Tag Archives: Luke

Luke (Dec 2019)

Each photo below corresponds to each chapter-a-day post for the book of the Gospel of Luke published by Tom Vander Well in December 2019. Click on the photo linked to each chapter to read the post

Chapter 1: Grappling with “Never”
Chapter 2: Grappling with the Unexpected
Chapter 3: An Ancient Ritual; A Fresh Perspective

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To Be Continued….

For two whole years Paul stayed there in his own rented house and welcomed all who came to see him.
Acts 28:30 (NIV)

It’s always frustrating when a television series that I love comes to an untimely end. There have been a number of shows over the years that I wish had continued. What makes it even more frustrating when a smart, intelligent show gets cancelled is all of the mindless schlock that seems to perpetuate itself for decades.

As an amateur writer, I’m always fascinated how the writers and producers handle a show’s storyline once they know the show has been cancelled. Many shows are written from the beginning to contain multiple story lines or “arcs.” This allows for there to be a sense of closure after one season, or a part of a season, while leaving other story arcs open to lead into future seasons. So, what happens when the writing team is told that they only have two episodes to wrap things up for good?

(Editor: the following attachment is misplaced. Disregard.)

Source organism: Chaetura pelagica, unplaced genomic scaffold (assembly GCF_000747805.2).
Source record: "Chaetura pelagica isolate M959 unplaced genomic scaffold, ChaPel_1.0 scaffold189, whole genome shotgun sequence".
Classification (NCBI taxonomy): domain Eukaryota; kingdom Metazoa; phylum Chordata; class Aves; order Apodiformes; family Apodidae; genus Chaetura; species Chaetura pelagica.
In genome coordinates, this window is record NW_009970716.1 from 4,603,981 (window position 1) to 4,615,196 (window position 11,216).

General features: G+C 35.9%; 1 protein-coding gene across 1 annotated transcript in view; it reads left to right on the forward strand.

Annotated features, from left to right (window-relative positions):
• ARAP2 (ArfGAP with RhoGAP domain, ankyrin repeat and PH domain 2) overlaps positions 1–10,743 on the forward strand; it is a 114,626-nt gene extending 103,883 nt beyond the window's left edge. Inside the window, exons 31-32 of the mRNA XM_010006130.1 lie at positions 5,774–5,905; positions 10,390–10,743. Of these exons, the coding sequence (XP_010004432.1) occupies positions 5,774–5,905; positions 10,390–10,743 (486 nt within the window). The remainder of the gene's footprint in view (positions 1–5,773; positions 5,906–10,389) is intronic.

I’ve observed that some try to wrap up all of the loose ends, which leaves things feeling clunky, because not all of the story arcs have been fully fleshed out. Some introduce a tragic end to the protagonist which allows for a reason that the series has ended. Much like the untimely end of a loved one in real life, this option leaves viewers grieving for what “might have been.” Sometimes the writers simply let the series end without ever trying to give viewers closure. This, in turn, reminds me of Wendy.

Wendy has always been an avid reader. She tells me that when she was a young girl she never wanted to put a book down in the middle because she was afraid the story would go on without her. Instead of “to be continued” the next time she picked up the book, she feared that the story wouldn’t wait for her.

I mention this because in today’s final chapter of the book of Acts we find Paul arriving in Rome to wait for his trial with the Roman Emperor, Nero. The tension of the story has been building as Paul appeals his case to Caesar and makes an epic journey, including shipwreck, to Rome. In this final chapter, Luke tells us that Paul rented his own place, was allowed to live a relatively free existence with his Centurion guard. He met with the local Jewish population. He “welcomed all” who came to see him and continued to proclaim the Message of Jesus.

And then it ends, as if the show suddenly got cancelled. Luke simply leaves the storyline there, and we must assume that his historical narrative, penned for a man named Theophilus, was wrapped up and sent off at this point. Luke leaves the rest of the story open because it hadn’t happened yet.